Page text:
One of the biggest food battles in Europe takes place every year in a small town of Ivrea, Piedmont as part of the local Carnival, which can be visited on private tours of Italy.
The Battle of oranges is part of the Historical Carnival of Ivrea, which origin goes back to medieval times, when the locals revolted against the despotic duke who ruled the town. The evil tyrant claimed the first night’s rights with all new brides in Ivrea until one of them chopped his head off and incited the riot. Over the centuries the Carnival has become a celebration of freedom and grew into a spectacular festival that involves about 5000 people and is celebrated over four days with parades, marching bands and feasts.
During the Carnival three orange battles take place and only members of the teams can participate although it is easy enough to join one. Despite the seemingly chaotic and messy orange throwing, the events follow strict rules. Nine teams of orange throwers (Aranceri) on foot representing the revolutionaries hurl oranges at the 50 horse-drawn carts carrying other Aranceri wearing protective masks who personify the tyrant’s army and throw oranges back at the rebels. Normally, 400 tons of oranges are brought to Piemonte from Sicily for the battle. To show their support for the “uprising” and make sure that they are not attacked by the rebels, the locals on the streets wear the “Phrygian cap” (“Berretto Frigio”), a red stocking-like hat.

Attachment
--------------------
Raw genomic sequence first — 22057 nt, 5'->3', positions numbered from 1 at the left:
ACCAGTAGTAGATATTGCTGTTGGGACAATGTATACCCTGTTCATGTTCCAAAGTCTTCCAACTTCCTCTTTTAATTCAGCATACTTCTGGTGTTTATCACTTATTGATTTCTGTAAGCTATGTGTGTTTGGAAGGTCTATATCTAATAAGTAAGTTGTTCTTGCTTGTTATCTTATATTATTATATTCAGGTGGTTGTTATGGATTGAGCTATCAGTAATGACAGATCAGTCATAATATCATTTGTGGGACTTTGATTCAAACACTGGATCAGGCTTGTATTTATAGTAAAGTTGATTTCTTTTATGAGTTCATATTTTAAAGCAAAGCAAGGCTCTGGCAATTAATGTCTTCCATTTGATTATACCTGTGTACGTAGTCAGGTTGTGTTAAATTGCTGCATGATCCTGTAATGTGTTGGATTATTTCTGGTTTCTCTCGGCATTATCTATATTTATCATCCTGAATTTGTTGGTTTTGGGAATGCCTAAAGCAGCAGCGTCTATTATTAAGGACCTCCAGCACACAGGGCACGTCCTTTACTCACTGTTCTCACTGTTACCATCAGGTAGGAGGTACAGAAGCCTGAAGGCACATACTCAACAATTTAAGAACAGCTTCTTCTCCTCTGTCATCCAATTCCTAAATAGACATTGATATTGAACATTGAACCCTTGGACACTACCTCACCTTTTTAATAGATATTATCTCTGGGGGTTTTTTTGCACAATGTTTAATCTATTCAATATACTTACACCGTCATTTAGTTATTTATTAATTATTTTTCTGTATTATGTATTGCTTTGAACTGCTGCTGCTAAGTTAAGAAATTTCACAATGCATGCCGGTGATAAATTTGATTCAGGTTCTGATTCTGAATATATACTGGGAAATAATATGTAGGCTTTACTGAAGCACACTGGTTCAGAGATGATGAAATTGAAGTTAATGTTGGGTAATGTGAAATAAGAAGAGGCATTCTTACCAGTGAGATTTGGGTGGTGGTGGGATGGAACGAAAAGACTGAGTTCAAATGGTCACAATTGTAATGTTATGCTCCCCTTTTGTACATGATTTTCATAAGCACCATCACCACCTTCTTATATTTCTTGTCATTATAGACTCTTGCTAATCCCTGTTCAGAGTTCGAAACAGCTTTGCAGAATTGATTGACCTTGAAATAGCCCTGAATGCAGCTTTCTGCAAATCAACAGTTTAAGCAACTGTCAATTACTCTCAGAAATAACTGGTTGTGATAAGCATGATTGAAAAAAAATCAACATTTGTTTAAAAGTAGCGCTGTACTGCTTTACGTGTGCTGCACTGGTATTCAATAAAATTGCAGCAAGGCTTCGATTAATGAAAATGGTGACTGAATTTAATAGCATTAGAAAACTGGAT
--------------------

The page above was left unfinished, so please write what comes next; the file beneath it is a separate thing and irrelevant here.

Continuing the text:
On Sunday, during the Carnival, in different parts of Ivrea plates of delicious beans are distribute for free. They are cooked in huge cauldrons with salami and pig skin, just like in medieval times when bean feasts (Fagiolate) were organised for the poor of the town. Another traditional dish eaten during the celebration is polenta with codfish. Local bakeries sell various Carnival sweets and all restaurants offer a special traditional menu.
Photos by: Edoardo Bartoccetti, Maurizio Montanaro, Edoardo Forneris.